Having a home security system is savvy smart for a whole host of reasons: You deter potential burglars, get alerted in case of heat or smoke, and can even choose to have live video monitoring and home automation features. In addition to your home security system, you can take steps to keep your home safe from the outside in by taking steps such as ensuring good exterior lighting, cutting back any bushes that provide hiding places, etc.
Then there are other ways to keep your home safe from the inside out in case of an emergency, but the difference here is, while the home security company sets you up with your alarm and equipment and provides monitoring for you, all the other equipment is yours to acquire, maintain and know how to use.
In reviewing the list of recommended home safety equipment prior to writing this, I began to realize how little I know about using this equipment, or how lazy I am about it. So let’s use me as the classic example of someone who is only partly prepared—because owning the emergency equipment and being able to put it to use are two different things! Below you’ll see four basic pieces of home safety and emergency equipment listed, and how easy it can be to not have that equipment usable when needed…
OK, you can call me out on this one for sure. A generator is an important piece of home emergency equipment because it can keep electricity flowing in case of a power outage—and I don’t mean so you can watch that TV show. Consider medical equipment that has to keep running, for example. Or in our case, we raise a lot of our own food, and we usually have a freezer full of homegrown goodness by the time winter gets here. Aaaannnd…we have power outages. That’s why we have a generator—to keep the freezer running if we need to. So why has it been over five years since I have fired it up? I can’t tell you.
My husband has double-checked that it works on an annual basis, but if you asked me to go out and fire it up today, I would not know how. Don’t be like me. Make sure you know how to run your generator safely, and that your gas supply is good and handy (because your generator needs something to run on!).
I would add to that, know where and how you’ll set it up if needed. Since we haven’t used it yet in the two years since we moved to our current home, we haven’t done the logistics yet, knowing where we can safely set it up while easily plugging in the necessary electrical devices that must keep going. You don’t want to be lugging that heavy thing around and running extension cords hither and thither in the middle of a heavy windstorm—in the dark.
Wow. Today is a day to face my failings! You can call me out on the fire extinguisher too. We have one, a fairly big one, and I know right where it is: in the mudroom next door to the kitchen, sitting on a bench. (I never did figure out where or how to hang it up.) Yet, I have no idea how to use it. If there is a fire, I will be the one standing there reading the directions while flames shoot up towards the ceiling, because the Murphy’s Law at our house is everything that goes wrong does so when my husband is gone.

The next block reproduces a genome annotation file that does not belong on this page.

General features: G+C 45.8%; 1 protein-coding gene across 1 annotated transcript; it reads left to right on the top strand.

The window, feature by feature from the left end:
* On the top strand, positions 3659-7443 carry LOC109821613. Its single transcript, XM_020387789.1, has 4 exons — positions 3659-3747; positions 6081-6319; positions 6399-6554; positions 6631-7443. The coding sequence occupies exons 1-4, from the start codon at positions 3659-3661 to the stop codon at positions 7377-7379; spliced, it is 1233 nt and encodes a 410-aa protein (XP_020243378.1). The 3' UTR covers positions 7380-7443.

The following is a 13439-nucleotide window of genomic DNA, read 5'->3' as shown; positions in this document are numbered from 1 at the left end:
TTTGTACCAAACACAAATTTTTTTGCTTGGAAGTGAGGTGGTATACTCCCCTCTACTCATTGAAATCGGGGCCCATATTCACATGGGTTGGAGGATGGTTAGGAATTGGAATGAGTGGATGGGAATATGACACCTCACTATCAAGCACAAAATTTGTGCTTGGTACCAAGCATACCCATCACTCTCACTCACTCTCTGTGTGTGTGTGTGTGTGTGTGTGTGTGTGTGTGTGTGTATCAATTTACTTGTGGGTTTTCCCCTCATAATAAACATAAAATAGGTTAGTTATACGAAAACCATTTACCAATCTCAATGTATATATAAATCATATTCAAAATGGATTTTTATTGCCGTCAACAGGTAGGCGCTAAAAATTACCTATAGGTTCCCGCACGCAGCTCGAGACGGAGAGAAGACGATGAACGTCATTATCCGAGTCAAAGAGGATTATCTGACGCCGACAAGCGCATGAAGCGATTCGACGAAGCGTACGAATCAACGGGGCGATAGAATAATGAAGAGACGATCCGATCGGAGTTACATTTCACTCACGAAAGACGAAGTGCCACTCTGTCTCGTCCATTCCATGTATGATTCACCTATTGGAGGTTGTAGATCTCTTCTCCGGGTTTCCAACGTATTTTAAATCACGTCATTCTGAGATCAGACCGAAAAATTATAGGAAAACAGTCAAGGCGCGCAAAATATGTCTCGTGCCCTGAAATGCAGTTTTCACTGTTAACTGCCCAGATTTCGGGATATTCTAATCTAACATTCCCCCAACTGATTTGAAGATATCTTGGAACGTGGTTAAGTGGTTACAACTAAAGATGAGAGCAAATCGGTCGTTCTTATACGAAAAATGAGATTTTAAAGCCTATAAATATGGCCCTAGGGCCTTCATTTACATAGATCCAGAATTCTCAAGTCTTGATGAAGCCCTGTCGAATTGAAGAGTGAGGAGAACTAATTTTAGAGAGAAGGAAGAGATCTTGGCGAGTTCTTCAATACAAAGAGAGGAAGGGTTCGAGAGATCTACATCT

Smoke alarms aren’t exactly equipment you need to know how to use. However, they need attention. Even if your smoke detectors are hardwired in your house, they need batteries in case of a power outage, and those batteries must be replaced either twice or once a year (depending on the source you check). And, hey, this is one category of home safety equipment I can handle! Except…I can’t tell you the last time I replaced the batteries. So mark that up as another fail.
You’re probably thinking, “Who doesn’t know how to work a flashlight? Who is this woman?” OK, I am not that pathetic. I do know how to work a flashlight. However, I recently could not find our big emergency flashlight that is normally kept in the kitchen, and two weeks went by before my neighbor commented to me one day, “Hey, I still have your flashlight.” I do not remember the circumstances that led to her having the flashlight, nor have I retrieved it from her yet.
And I needed it. The other night, I heard a ruckus outside, with a horse calling repeatedly and in an agitated way, and I headed out in my pajamas and rubber boots to check on the horses—without the big flashlight, because it is still at the neighbor’s. I had a portable lantern which was fine for shining light on the big guys (and they were fine), but that lantern did not help me at all to see the uneven ground as I stumbled along in the dark, half asleep and trying to find the horses in the back field. My lesson here is, know where the flashlight is. I also realized that night that while my daughter does have her emergency flashlight in her room (we all are supposed to have one by our beds), I do not, and I don’t know where that flashlight is either.
In addition to knowing where your flashlights are (and getting them back from your neighbors pronto if borrowed), have extra batteries and store them with the flashlights. If it’s dark and your flashlight is downstairs with no juice while the batteries are tucked away out in the garage somewhere, your flashlight won’t be any help. Is this advice I have put into practice? By now the answer shouldn’t surprise you: No.
I promise I am going to remedy these situations, and I hope that my sharing with you my lack of preparedness will encourage you to also take the next step with your home emergency equipment by knowing where it is, how to use it, and how to keep it supplied with whatever it might need to operate correctly for you (like batteries or gas).
So maybe next time, I can say “Do be like me!”